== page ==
The distinctive red or pink rash is the symptom that is likely to urge you to call a doctor and hear him say: “You guessed right, it’s scarlatina”. How do you recognize scarlet fever when it attacks your child? What are the ways to alleviate the symptoms? For how long will your child remain contagious? Let’s find out.
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Know your enemy
Your child has a sore throat, difficulty swallowing and strange rash? It’s time to call a doctor.
The primary symptoms are:
- Red or pink rash. Such a rash reminds of sunburns and spreads, starting from the face.
- Fever. The temperature of 38.3 C (or 101 F) is the average temperature seen in patients with scarlatina.
- Sore throat. The person’s throat gets very sore, the color is red, and it’s painful to swallow. In some patients, white patches can be seen there.
These are the key symptoms characteristic of this illness, which are seen in the overwhelming majority of patients. As to its ‘target audience’, it’s the children aged five to fifteen that are affected most often. Those under ten years are more likely to develop scarlet fever. However, the bacteria causing it can affect people regardless of age.
Other symptoms may include:
- Red lines. Skin folds in armpits and other body parts become deep red.
Strawberry-like tongue. The person’s tongue gets red, and white coating can appear on it.
- Red face. The patient’s face becomes flushed. The distinctive symptom is a face which is flushed in all its parts except for the mouth area, which remains pale.
- Enlarged glands. It’s a symptom related to sore throat. Lymph nodes in the neck can become tender and swollen.
In most cases, the symptoms subside in a week. The skin affected by the red rash is very likely to peel after that.
How did my child get it?
The illness is caused by the Streptococcus bacteria. While their primary occupation is causing sore throat, sometimes they excel and bring scarlatina with them, which develops with the help of the toxin the bacteria produce.
The period needed for the illness to develop ranges from one to seven days. Don’t forget that your child is contagious, so do not let him/her share cutlery, food and other things with other family members. Needless to say that your child should stay at home and avoid going to school until the patient is not contagious any more. The length of the period of being contagious may vary. If there is no treatment, the bacteria will stay there for as long as several weeks. If antibiotics are used, the period gets shorter.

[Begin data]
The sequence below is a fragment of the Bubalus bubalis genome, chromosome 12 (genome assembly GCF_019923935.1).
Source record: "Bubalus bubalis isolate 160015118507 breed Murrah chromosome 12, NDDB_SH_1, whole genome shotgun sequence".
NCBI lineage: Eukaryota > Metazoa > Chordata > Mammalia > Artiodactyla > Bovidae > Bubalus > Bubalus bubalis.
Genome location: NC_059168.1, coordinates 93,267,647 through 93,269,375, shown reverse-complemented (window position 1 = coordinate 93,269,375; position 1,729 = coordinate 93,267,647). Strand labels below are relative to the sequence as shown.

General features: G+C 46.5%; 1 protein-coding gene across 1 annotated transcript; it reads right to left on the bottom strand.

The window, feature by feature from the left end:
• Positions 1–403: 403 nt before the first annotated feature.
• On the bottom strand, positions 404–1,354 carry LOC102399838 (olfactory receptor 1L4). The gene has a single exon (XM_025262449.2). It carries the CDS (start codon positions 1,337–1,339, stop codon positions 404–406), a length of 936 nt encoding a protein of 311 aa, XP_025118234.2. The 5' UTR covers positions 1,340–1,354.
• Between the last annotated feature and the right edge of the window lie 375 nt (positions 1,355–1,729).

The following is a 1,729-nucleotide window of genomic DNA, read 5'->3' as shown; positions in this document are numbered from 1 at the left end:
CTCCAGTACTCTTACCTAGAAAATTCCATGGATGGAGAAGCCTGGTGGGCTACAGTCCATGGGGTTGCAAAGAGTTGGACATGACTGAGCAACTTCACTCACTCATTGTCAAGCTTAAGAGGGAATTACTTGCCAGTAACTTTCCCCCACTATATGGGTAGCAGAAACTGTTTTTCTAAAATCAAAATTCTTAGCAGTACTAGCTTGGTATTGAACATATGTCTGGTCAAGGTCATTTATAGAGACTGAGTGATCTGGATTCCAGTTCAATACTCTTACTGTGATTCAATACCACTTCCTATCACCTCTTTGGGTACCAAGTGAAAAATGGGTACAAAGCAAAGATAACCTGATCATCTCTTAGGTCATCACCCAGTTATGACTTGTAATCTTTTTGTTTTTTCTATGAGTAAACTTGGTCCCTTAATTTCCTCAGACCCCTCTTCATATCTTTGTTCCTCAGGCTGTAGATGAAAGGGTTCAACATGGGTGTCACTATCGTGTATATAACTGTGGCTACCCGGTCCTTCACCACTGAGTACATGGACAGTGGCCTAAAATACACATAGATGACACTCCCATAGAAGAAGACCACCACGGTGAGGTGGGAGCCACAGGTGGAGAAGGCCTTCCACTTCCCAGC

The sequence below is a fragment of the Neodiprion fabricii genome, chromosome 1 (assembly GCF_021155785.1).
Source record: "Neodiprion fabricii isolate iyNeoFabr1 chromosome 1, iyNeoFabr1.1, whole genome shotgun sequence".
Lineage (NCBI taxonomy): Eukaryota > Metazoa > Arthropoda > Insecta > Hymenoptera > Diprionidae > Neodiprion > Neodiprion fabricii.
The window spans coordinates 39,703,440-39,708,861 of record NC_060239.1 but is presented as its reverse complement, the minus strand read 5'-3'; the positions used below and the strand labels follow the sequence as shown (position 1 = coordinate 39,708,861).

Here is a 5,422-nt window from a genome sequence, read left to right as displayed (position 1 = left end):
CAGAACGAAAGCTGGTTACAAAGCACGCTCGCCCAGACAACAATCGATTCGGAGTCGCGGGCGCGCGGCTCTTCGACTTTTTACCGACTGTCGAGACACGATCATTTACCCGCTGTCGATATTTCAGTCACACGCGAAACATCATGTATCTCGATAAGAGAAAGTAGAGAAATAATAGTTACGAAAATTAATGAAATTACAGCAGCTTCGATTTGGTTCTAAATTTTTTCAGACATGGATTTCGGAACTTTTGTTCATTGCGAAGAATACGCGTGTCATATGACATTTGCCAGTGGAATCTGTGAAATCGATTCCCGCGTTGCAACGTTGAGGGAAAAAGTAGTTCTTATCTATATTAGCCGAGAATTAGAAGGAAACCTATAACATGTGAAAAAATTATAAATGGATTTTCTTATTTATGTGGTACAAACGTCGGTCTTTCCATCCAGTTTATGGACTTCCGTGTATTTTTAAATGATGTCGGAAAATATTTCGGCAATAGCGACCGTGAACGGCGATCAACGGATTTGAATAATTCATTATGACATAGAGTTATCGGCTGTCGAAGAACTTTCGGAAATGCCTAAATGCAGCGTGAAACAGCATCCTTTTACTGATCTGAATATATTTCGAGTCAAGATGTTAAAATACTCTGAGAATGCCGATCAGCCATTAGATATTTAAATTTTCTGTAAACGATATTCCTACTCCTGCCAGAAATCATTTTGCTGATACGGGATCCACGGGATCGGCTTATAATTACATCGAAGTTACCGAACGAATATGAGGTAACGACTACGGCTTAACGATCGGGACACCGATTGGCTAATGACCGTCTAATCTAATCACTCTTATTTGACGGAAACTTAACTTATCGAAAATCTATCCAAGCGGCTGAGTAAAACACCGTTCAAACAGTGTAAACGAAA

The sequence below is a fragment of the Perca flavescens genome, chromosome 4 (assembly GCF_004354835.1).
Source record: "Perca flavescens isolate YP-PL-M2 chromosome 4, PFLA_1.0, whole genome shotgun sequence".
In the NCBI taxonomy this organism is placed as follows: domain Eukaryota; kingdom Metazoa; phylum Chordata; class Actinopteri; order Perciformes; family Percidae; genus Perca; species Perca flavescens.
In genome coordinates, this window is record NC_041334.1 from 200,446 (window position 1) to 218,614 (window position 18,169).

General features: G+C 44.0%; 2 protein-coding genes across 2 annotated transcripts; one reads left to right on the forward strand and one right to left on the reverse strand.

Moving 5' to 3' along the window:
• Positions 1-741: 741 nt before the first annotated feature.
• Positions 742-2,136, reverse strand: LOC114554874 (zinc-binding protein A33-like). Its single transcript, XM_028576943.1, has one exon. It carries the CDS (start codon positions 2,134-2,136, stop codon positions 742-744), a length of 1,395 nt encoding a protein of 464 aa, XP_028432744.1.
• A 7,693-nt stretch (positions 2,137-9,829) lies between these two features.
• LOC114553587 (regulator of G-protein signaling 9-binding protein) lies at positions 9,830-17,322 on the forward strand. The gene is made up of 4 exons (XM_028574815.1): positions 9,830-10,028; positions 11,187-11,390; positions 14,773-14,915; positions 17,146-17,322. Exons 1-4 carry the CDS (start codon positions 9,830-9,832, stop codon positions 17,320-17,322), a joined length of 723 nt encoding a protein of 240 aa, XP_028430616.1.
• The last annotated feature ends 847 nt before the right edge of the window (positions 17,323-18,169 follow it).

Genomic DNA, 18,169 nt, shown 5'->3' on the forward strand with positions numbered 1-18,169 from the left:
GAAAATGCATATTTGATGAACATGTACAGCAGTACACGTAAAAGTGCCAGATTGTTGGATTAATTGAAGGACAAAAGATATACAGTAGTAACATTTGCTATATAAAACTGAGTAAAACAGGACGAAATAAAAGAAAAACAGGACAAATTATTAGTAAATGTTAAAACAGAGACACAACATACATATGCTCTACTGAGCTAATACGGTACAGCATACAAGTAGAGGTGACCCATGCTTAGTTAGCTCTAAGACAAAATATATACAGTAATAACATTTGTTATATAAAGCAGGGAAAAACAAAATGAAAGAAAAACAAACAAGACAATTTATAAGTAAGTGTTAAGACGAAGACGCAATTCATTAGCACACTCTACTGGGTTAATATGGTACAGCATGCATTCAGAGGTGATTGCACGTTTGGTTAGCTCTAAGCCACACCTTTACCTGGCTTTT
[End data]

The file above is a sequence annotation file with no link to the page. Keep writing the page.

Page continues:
The illness is passed on my means of fluids, e.g. droplets of water which the child with the illness spreads when sneezing or coughing. It’s very likely that your son or daughter got it from another child while in school or some other place where contact with others is inevitable. Another way to catch it is to touch infected food.
In order to stop bacteria spreading, give your child a surgical mask to wear. Yes, such masks are for the patients, not for the ones who are afraid of catching the bacteria-rich droplets.
How can I help alleviate the symptoms?
The standard treatment implies a 10-day course of antibiotics. Addressing the bacteria a must, because they can cause kidney issues, heart problems and other serious things if left unattended.
Make sure to have your child treated by a doctor. As to other methods of relieving the symptoms, you may opt for the following:
- Honey can help you fight sore throat. Add some honey or mint to hot tea or water to help your child feel less pain.
- Lavender oil can also come in handy. It is capable of reducing stress and moisturizing itchy rash. Make sure you don’t use pure lavender oil, as it is supposed to be mixed with a carrier oil!
- To soothe the throat, cook hot meals, like soups and porridges. Besides, infection takes great effort for the body to defeat it, and digestion should not require as much energy as usual, so let the food be soft.
- Hydration is a must and an essential part of almost any treatment. Hot teas can be another good option to help your child’s sore throat.
Scarlet Fever – Nhs.uk
Lavender – Umm.edu
Resurgence of Scarlet Fever in England, 2014–16: A Population-Based Surveillance Study –TheLancet.com